Health & Fitness Articles of the Week – 11/2/14

Revised Food Labels Still Won’t Tell Whole Story– I for one am really excited about our new food labels. Although I agree with the article, there is still quite a bit of room for improvement, it is at least a step in the right direction. I personally think the bigger challenge is not just giving people more information, but educating them on what it means. Like how many calories is needed for an individual’s body to be healthy.

How Can Exercise Boost Your Brains – “Tellingly, the children who had attended the most exercise sessions showed the greatest improvements in their cognitive scores.  Meanwhile, the children in the control group also raised their test scores, but to a much smaller extent. In effect, both groups’ brains were developing, but the process was more rapid and expansive in the children who ran and played.”

Against The Grain-First warning, this article is really long! However it is very interesting. The article discuss’s the growing phenomenon with people becoming gluten free. It asks the question is it gluten or is it due to carbohydrates or how bread is now being processed. “For reasons that remain largely unexplained, the incidence of celiac disease has increased more than fourfold in the past sixty years. Researchers initially attributed the growing number of cases to greater public awareness and better diagnoses. But neither can fully account for the leap since 1950”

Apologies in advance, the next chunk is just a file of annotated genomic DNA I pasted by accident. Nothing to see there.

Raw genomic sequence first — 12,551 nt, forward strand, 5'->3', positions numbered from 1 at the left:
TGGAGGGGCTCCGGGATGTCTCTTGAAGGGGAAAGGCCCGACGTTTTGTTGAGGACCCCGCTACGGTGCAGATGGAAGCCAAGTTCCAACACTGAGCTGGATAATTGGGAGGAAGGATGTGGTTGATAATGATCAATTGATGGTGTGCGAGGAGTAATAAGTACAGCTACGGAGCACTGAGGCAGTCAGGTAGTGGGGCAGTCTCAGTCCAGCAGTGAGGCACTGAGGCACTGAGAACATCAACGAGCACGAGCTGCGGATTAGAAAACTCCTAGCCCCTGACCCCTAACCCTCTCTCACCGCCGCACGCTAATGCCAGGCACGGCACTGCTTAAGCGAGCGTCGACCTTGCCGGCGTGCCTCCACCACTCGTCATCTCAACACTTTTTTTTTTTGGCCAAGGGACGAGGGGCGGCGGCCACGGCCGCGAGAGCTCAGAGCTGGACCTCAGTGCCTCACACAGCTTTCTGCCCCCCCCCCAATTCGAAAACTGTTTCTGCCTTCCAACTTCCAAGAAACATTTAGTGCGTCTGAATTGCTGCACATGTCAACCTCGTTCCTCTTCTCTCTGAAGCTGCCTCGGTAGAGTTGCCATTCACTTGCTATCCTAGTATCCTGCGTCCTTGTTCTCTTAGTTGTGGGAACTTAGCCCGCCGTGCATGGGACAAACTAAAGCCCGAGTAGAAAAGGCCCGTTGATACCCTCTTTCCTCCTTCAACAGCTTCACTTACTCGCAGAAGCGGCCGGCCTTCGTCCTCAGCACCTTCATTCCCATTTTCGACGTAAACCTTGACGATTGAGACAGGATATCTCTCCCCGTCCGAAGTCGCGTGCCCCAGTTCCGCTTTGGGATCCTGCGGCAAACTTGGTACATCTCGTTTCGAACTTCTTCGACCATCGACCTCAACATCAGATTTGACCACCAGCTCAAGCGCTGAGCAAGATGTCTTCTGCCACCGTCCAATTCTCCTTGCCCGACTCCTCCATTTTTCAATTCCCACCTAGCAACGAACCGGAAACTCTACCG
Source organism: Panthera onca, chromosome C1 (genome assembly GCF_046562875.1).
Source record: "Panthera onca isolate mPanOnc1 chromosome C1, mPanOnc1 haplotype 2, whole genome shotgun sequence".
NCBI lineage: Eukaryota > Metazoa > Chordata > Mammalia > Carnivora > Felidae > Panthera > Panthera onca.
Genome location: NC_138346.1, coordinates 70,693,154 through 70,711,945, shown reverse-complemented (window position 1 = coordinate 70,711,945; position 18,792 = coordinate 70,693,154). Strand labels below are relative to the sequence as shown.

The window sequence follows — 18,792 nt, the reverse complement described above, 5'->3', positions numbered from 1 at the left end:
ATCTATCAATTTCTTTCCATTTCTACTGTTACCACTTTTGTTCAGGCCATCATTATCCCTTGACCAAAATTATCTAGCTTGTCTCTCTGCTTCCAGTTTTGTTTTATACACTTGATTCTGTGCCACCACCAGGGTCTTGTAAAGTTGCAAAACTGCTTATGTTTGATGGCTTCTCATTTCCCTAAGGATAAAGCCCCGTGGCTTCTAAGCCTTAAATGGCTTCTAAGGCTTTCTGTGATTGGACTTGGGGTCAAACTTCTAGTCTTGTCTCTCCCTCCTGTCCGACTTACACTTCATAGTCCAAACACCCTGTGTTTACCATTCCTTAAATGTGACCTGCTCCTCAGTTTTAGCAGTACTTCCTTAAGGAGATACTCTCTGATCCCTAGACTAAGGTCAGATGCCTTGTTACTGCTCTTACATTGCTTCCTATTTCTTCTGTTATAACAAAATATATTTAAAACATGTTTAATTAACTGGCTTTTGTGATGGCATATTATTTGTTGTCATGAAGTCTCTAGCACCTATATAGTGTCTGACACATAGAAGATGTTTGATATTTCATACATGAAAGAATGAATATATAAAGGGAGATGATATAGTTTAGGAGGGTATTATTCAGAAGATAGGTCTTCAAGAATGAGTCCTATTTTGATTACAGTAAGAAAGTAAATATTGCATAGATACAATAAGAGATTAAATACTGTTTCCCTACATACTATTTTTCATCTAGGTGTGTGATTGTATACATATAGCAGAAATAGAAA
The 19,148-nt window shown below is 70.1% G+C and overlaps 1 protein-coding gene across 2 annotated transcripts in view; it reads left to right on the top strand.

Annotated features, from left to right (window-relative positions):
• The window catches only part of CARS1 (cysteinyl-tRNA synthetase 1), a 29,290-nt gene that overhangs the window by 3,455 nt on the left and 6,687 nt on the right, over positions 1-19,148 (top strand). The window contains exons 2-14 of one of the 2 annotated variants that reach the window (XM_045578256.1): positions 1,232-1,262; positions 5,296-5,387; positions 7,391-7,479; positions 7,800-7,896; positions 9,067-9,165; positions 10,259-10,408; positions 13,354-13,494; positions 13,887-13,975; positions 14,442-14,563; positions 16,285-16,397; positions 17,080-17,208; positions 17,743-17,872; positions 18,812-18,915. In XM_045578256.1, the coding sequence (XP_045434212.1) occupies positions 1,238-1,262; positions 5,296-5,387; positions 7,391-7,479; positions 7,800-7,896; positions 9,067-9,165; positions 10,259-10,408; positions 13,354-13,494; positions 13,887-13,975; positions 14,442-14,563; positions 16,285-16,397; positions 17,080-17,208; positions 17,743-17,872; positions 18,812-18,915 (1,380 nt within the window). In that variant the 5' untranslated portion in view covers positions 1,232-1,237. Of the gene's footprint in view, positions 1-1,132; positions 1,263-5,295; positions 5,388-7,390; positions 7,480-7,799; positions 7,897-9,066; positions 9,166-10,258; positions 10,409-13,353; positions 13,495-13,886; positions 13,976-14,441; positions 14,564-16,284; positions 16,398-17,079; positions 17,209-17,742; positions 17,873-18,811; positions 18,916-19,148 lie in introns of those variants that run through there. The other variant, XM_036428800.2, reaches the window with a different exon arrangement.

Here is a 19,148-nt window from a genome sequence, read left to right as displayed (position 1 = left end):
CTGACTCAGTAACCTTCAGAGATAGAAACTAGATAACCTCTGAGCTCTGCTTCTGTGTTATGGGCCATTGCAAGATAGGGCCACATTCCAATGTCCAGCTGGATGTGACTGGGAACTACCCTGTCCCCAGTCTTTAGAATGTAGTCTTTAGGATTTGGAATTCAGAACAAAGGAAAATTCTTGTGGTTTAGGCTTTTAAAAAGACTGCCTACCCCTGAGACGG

Do You Really Understand Elite Performance?– This article discuss’s what it takes for elite performance and narrows it down to 6 key skills. “Put simply, the quality of your technical, tactical, mental, physical and lifestyle skills combined with the quality of your performance culture will dictate success or failure.”

The Science of the Midnight Snack– This article stems from jawbone who is one company in the growing pedometer category who just released information on their customers eating habits. Through the data it was found that people’s want for sugar, salt, and fat increased at night. In another study it found the same to be true from a group of volunteers. “And while their desire for vegetables stayed more or less the same throughout the day, their hunger for sweet, salty, and starchy foods increased dramatically around 8 p.m.—suggesting that our appetite for junk is governed more by our internal body clocks than by genuine hunger.”


Photo from Huff Post

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